Sometimes I think that the people that make important decisions are not the same as you or I.
Sometimes I am completely sure of it.
Today was one of those times.
Since Sunday afternoon the media and fans alone have been campaigning for punishment, or otherwise, for Carl Edwards’ rush of blood in the waning laps of the NASCAR race at Atlanta.
Some called for him to be parked for a race or two, others a fine or a points deduction, others that he should be stopped from practicing at Bristol in two weeks.
What I saw no calls for was what actually happened.
A three race probation.
Three races when Carl has to not deliberately wreck someone. Well, at least not when anyone is looking, and even then you’ll probably be able to explain your way out of any further penalty. It is a punishment that will not have a single impact on Carl Edwards, his team and their season.
There is not a single thing about that decision that makes any sense.
Carl used his car as a weapon to deliberately put a fellow racer in danger. OK, so he didn’t mean to put him in as much danger as he ultimately ended up in, but if you caused the situation you should pay the penalty for the consequences, no matter how dire and unexpected.
Carl was 150 laps down on Keselowski at the time, two laps from the end of the race. Carl had just taken the last position he could before the race would end, having surpassed the number of laps completed by David Reutimann. There is no way Carl did not realise that there was nothing to gain from the final laps, other than revenge. That makes the fact Mike Helton believes that Carl being parked two laps early was a worthwhile penalty all the more unbelievable.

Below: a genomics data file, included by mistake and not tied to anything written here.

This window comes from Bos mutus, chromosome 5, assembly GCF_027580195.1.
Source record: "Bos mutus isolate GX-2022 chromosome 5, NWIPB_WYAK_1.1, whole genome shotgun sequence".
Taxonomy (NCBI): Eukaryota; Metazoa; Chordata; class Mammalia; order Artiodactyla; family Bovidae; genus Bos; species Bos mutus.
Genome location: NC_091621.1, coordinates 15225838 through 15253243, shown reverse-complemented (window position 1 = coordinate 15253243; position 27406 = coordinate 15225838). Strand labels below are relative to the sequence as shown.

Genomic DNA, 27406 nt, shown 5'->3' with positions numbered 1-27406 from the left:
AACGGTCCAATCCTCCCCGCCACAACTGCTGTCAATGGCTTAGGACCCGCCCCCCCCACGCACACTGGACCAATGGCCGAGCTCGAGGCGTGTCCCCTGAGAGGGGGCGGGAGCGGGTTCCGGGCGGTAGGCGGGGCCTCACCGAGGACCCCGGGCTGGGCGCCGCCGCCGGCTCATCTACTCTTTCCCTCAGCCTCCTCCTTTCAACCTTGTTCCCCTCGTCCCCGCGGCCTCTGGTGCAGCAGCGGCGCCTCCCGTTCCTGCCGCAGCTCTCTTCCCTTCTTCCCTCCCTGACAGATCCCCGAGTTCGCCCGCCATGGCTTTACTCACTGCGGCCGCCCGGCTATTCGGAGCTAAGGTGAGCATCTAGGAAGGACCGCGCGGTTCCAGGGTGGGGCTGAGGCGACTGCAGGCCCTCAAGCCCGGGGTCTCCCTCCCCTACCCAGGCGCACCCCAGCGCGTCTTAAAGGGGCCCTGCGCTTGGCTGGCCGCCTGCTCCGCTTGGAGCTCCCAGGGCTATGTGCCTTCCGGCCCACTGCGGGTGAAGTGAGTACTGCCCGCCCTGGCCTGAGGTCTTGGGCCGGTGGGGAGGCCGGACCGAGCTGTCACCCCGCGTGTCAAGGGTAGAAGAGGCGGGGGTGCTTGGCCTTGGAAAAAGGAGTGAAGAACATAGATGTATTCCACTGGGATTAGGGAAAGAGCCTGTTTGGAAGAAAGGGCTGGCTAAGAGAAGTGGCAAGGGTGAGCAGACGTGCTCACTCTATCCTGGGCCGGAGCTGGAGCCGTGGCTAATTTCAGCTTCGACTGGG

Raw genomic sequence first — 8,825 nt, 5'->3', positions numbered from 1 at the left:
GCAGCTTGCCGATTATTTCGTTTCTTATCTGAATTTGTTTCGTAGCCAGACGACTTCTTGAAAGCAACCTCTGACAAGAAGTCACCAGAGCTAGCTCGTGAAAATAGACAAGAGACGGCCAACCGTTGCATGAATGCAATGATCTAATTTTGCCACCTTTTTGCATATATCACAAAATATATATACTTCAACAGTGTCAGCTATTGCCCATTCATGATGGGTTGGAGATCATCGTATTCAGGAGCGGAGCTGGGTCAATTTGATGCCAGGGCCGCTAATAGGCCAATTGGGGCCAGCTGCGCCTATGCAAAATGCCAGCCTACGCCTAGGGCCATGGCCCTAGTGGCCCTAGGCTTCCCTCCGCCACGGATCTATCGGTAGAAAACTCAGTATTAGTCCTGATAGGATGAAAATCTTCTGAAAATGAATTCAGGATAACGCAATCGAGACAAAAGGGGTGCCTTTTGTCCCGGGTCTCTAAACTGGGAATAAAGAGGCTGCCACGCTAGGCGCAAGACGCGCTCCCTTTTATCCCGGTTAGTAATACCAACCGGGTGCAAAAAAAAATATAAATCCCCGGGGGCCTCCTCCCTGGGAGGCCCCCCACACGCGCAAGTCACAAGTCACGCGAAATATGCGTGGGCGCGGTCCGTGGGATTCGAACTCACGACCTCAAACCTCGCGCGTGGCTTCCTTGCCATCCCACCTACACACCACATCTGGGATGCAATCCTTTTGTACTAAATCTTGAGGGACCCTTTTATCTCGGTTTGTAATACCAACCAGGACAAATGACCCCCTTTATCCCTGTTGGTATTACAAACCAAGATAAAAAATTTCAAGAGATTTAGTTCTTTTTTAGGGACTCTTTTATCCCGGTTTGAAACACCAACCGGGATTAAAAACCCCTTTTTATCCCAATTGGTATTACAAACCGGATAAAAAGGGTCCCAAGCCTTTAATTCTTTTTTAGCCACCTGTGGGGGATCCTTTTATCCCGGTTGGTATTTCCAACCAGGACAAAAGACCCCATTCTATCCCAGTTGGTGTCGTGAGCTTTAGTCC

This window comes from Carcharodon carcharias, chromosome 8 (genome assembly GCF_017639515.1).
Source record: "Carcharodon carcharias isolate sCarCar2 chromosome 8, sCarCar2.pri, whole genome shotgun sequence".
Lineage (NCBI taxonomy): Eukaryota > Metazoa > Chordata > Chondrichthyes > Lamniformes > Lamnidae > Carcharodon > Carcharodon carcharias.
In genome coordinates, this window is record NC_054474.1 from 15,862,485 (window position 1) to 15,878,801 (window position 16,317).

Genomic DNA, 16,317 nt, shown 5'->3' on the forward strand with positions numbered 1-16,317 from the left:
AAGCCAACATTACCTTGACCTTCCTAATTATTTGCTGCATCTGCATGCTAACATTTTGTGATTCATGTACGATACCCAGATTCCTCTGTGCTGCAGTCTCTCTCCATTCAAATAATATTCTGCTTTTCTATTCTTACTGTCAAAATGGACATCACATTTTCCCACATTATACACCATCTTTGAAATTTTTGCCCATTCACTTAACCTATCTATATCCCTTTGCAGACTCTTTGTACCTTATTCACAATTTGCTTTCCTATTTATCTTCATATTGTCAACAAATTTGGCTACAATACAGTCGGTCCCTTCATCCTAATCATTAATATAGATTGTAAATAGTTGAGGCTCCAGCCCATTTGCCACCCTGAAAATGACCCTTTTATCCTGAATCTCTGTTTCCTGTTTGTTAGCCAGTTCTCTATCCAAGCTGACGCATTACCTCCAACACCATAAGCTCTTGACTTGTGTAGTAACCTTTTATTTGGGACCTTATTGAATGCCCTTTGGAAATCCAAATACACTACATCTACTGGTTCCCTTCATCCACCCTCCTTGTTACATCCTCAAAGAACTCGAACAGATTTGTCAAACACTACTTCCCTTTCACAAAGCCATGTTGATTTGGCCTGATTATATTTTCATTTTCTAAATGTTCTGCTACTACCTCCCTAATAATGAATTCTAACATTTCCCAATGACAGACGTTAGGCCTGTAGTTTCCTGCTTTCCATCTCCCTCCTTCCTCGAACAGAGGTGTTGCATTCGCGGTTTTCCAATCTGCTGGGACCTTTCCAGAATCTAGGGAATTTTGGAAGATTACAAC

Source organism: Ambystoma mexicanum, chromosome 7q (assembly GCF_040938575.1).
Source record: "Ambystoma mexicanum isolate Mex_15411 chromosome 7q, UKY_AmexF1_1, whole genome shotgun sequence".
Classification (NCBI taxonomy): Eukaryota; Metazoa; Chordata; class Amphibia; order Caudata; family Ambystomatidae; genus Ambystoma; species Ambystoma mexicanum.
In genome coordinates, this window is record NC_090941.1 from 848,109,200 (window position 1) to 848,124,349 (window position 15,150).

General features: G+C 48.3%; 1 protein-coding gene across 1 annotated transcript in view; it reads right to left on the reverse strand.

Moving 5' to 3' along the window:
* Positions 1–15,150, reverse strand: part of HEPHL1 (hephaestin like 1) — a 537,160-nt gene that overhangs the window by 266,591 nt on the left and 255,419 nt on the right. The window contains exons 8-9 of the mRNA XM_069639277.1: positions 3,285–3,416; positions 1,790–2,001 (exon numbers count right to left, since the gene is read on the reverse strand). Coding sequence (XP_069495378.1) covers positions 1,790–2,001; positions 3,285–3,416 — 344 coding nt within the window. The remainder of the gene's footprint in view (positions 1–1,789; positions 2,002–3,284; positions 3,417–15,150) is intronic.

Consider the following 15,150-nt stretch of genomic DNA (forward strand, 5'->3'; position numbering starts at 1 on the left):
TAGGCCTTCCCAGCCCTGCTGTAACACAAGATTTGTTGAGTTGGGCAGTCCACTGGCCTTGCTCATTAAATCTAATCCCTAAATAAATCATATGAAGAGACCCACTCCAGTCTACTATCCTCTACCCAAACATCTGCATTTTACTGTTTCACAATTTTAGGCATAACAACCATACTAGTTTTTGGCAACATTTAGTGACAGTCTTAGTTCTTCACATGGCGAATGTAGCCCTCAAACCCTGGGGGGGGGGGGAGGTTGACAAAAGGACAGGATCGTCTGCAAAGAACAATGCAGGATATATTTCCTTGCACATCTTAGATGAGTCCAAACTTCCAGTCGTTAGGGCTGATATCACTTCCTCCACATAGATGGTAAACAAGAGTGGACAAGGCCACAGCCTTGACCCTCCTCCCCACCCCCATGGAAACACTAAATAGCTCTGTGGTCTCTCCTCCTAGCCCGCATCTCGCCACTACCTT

NASCAR has made a huge deal out of their safety advances in recent years. Their championing of the HANS device following a number of on-track tragedies, the SAFER barrier, the safety minded COT, with the driver seated more centrally in a taller ‘greenhouse’ (the barrier and car, in my mind combining to mean that we’re not talking about another of those tragedies this week).
For such an apparently safety minded series to almost green light reckless driving boggled the mind.
After the 2006 Daytona 500, when Jimmie Johnson’s car failed post-qualifying technical inspection Chad Knaus was suspended for over a month and placed on probation until the end of that December – a full 36 races.
How on earth can gaining a tiny aerodynamic advantage be considered 12 (or even more) times worse than potentially endangering the life of other drivers, and fans?
Of course, it’s not a surprise if you have followed NASCAR and their discipline record over recent years.
In an article I wrote earlier today, even I predicted nothing would happen, and why (you can read that article here).
It is also very interesting to note that a very similar sentiment showed up, during the press conference announcing Edwards’ non-penalty, on Robby Gordon’s Twitter account – “Just heard the news. I wonder what would of happened to me in that situation? Hmmm someone playing favourites?”
In that original article I said the NASCAR needed to park Edwards to draw the metaphorical line in the sand about what drivers could, or couldn’t, get away with and show that no-one was above punishment. Actual punishing punishment.
Instead NASCAR have not drawn a line in the sand, meaning drivers are still fumbling in the dark about what is deemed acceptable.